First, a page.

Titanic Disaster Changed Wireless Use on Ships

Two men employed by the Marconi Company worked in this small windowless room near the bridge. Their main job was to receive and send messages by radio waves using Morse code. Little did they know they would soon be tapping out one of the first SOS signals from a ship in distress. Photo: Wikimedia

Wicked Local Cape Cod: The Titanic’s radio had been down and there was a backlog of messages from the Cape – “See you soon,” “Pick you up in New York” – waiting to be delivered. While radio operators in nearby ships took off their headphones and went to bed late on April 14, 1912, a Marconi employee on one of those vessels, the Carpathia, sent a message to the “unsinkable ship” reminding them of the growing pile of correspondence.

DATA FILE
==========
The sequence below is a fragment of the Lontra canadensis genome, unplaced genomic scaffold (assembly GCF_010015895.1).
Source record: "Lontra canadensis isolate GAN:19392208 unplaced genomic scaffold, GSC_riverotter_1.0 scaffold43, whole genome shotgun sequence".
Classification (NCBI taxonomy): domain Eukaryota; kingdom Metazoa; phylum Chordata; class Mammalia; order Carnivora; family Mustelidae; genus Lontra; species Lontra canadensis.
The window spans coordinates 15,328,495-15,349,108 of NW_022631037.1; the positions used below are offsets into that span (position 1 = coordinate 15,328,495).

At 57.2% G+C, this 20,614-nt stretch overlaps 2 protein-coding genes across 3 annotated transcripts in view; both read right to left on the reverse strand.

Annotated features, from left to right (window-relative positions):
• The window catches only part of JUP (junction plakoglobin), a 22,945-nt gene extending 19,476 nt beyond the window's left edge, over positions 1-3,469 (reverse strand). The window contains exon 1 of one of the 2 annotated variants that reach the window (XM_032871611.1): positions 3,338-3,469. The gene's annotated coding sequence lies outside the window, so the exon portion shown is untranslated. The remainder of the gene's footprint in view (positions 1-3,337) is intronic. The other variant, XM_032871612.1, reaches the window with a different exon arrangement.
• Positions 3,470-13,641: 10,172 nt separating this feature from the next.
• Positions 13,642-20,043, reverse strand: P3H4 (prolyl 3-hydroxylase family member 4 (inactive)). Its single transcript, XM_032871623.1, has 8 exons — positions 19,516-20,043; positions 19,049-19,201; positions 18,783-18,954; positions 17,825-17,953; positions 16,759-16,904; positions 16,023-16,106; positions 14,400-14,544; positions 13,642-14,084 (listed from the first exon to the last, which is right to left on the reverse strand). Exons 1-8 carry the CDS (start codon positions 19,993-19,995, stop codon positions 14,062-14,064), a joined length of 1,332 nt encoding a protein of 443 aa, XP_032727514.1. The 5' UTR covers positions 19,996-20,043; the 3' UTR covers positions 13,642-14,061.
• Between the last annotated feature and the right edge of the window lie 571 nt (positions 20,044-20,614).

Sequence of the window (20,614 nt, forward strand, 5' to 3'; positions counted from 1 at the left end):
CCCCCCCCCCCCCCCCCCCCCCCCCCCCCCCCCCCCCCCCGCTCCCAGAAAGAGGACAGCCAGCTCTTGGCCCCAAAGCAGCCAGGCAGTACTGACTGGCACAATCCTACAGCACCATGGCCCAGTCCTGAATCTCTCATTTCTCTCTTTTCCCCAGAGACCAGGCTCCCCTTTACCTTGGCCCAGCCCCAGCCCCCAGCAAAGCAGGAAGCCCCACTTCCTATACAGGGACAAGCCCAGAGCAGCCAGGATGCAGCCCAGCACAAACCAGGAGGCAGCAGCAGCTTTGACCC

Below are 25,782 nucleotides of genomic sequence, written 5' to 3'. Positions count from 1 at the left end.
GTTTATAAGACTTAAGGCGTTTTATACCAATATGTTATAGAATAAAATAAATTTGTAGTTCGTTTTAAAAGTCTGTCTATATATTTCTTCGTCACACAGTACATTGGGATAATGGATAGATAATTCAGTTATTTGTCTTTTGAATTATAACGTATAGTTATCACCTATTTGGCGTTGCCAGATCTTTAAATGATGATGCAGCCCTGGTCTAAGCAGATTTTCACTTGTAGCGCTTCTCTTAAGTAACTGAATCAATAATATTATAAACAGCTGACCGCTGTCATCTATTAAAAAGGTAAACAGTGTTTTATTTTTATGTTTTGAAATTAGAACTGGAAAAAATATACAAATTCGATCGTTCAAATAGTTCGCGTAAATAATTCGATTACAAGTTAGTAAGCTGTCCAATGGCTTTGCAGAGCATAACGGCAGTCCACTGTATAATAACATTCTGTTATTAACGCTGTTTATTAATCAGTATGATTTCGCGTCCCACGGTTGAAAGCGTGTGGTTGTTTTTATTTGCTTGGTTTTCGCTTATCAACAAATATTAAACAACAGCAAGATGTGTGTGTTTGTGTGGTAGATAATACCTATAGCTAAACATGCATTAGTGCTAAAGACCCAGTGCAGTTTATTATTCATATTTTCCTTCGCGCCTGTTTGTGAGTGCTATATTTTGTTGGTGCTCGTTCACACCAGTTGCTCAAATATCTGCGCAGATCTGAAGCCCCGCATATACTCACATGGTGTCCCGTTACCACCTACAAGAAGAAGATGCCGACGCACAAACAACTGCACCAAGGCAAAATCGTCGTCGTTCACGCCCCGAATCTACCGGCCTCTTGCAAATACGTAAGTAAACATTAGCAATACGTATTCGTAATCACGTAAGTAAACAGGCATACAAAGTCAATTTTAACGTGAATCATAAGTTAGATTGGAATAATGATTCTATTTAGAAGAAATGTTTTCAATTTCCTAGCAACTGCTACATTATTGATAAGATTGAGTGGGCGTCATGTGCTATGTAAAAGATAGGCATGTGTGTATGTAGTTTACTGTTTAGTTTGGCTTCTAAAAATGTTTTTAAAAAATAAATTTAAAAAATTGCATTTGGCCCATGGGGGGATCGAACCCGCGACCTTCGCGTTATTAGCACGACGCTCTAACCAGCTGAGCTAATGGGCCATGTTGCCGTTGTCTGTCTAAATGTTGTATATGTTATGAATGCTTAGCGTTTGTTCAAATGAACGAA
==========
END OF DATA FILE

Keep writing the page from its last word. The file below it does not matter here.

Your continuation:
“They replied, ‘We struck a berg, save us,’” said Barbara Dougan, educational coordinator at Cape Cod National Seashore. “It was a lucky fluke.”

The “Marconi man,” Harold Cottam, immediately told the captain and at 12:30 a.m. on April 15 the Carpathia, 60 miles away from the Titanic and farther away than other ships, raced to the scene of one of the most famous tragedies of all time.

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Video: Titanic remembered at Marconi station

 

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